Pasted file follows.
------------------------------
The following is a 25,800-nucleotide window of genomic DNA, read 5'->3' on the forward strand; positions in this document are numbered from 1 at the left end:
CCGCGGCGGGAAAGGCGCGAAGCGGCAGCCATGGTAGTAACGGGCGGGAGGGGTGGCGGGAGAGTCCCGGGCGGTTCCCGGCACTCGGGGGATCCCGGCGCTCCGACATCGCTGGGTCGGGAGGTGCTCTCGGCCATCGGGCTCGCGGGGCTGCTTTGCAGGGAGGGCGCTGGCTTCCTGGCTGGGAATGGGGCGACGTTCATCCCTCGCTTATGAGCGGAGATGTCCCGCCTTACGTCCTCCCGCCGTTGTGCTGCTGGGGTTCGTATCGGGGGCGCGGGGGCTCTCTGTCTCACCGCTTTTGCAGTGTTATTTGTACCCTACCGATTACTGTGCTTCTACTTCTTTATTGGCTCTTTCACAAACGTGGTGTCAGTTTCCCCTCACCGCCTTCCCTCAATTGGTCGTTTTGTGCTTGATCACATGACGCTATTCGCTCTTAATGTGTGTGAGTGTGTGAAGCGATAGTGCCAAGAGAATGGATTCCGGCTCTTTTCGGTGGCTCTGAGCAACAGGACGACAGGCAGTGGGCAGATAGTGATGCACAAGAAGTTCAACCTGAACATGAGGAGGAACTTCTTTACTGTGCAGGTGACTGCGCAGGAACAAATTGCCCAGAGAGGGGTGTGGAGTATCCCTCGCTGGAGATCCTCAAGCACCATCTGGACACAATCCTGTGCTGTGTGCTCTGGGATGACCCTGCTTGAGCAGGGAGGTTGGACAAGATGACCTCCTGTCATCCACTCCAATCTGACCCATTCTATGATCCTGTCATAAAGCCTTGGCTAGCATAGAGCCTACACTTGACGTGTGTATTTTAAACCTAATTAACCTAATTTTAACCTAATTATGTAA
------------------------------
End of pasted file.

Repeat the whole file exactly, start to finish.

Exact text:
The following is a 25,800-nucleotide window of genomic DNA, read 5'->3' on the forward strand; positions in this document are numbered from 1 at the left end:
CCGCGGCGGGAAAGGCGCGAAGCGGCAGCCATGGTAGTAACGGGCGGGAGGGGTGGCGGGAGAGTCCCGGGCGGTTCCCGGCACTCGGGGGATCCCGGCGCTCCGACATCGCTGGGTCGGGAGGTGCTCTCGGCCATCGGGCTCGCGGGGCTGCTTTGCAGGGAGGGCGCTGGCTTCCTGGCTGGGAATGGGGCGACGTTCATCCCTCGCTTATGAGCGGAGATGTCCCGCCTTACGTCCTCCCGCCGTTGTGCTGCTGGGGTTCGTATCGGGGGCGCGGGGGCTCTCTGTCTCACCGCTTTTGCAGTGTTATTTGTACCCTACCGATTACTGTGCTTCTACTTCTTTATTGGCTCTTTCACAAACGTGGTGTCAGTTTCCCCTCACCGCCTTCCCTCAATTGGTCGTTTTGTGCTTGATCACATGACGCTATTCGCTCTTAATGTGTGTGAGTGTGTGAAGCGATAGTGCCAAGAGAATGGATTCCGGCTCTTTTCGGTGGCTCTGAGCAACAGGACGACAGGCAGTGGGCAGATAGTGATGCACAAGAAGTTCAACCTGAACATGAGGAGGAACTTCTTTACTGTGCAGGTGACTGCGCAGGAACAAATTGCCCAGAGAGGGGTGTGGAGTATCCCTCGCTGGAGATCCTCAAGCACCATCTGGACACAATCCTGTGCTGTGTGCTCTGGGATGACCCTGCTTGAGCAGGGAGGTTGGACAAGATGACCTCCTGTCATCCACTCCAATCTGACCCATTCTATGATCCTGTCATAAAGCCTTGGCTAGCATAGAGCCTACACTTGACGTGTGTATTTTAAACCTAATTAACCTAATTTTAACCTAATTATGTAA